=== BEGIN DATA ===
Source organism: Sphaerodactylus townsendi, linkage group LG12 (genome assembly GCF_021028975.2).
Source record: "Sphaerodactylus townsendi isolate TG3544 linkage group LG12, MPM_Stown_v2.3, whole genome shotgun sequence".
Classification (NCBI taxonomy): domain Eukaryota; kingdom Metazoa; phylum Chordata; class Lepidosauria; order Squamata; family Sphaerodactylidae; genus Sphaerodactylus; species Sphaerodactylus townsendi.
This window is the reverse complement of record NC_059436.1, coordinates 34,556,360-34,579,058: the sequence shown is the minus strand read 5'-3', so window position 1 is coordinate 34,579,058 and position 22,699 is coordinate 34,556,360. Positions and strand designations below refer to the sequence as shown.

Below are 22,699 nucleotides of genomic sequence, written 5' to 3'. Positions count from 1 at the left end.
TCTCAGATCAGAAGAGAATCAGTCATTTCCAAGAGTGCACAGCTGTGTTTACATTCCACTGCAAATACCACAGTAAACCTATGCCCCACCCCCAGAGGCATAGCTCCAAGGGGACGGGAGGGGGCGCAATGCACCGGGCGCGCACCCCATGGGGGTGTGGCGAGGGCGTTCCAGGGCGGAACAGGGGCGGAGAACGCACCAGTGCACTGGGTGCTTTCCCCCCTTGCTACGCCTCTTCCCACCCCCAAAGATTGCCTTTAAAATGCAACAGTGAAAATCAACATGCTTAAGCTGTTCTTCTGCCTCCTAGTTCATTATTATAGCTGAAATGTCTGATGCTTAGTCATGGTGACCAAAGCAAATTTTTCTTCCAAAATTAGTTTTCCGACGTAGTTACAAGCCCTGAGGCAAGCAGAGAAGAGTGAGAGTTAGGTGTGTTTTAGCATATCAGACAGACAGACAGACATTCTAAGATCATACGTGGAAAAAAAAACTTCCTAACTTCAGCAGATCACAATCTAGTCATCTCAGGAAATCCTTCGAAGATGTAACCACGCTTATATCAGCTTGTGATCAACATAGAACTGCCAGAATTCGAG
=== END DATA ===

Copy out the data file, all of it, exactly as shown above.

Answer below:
Source organism: Sphaerodactylus townsendi, linkage group LG12 (genome assembly GCF_021028975.2).
Source record: "Sphaerodactylus townsendi isolate TG3544 linkage group LG12, MPM_Stown_v2.3, whole genome shotgun sequence".
Classification (NCBI taxonomy): domain Eukaryota; kingdom Metazoa; phylum Chordata; class Lepidosauria; order Squamata; family Sphaerodactylidae; genus Sphaerodactylus; species Sphaerodactylus townsendi.
This window is the reverse complement of record NC_059436.1, coordinates 34,556,360-34,579,058: the sequence shown is the minus strand read 5'-3', so window position 1 is coordinate 34,579,058 and position 22,699 is coordinate 34,556,360. Positions and strand designations below refer to the sequence as shown.

Below are 22,699 nucleotides of genomic sequence, written 5' to 3'. Positions count from 1 at the left end.
TCTCAGATCAGAAGAGAATCAGTCATTTCCAAGAGTGCACAGCTGTGTTTACATTCCACTGCAAATACCACAGTAAACCTATGCCCCACCCCCAGAGGCATAGCTCCAAGGGGACGGGAGGGGGCGCAATGCACCGGGCGCGCACCCCATGGGGGTGTGGCGAGGGCGTTCCAGGGCGGAACAGGGGCGGAGAACGCACCAGTGCACTGGGTGCTTTCCCCCCTTGCTACGCCTCTTCCCACCCCCAAAGATTGCCTTTAAAATGCAACAGTGAAAATCAACATGCTTAAGCTGTTCTTCTGCCTCCTAGTTCATTATTATAGCTGAAATGTCTGATGCTTAGTCATGGTGACCAAAGCAAATTTTTCTTCCAAAATTAGTTTTCCGACGTAGTTACAAGCCCTGAGGCAAGCAGAGAAGAGTGAGAGTTAGGTGTGTTTTAGCATATCAGACAGACAGACAGACATTCTAAGATCATACGTGGAAAAAAAAACTTCCTAACTTCAGCAGATCACAATCTAGTCATCTCAGGAAATCCTTCGAAGATGTAACCACGCTTATATCAGCTTGTGATCAACATAGAACTGCCAGAATTCGAG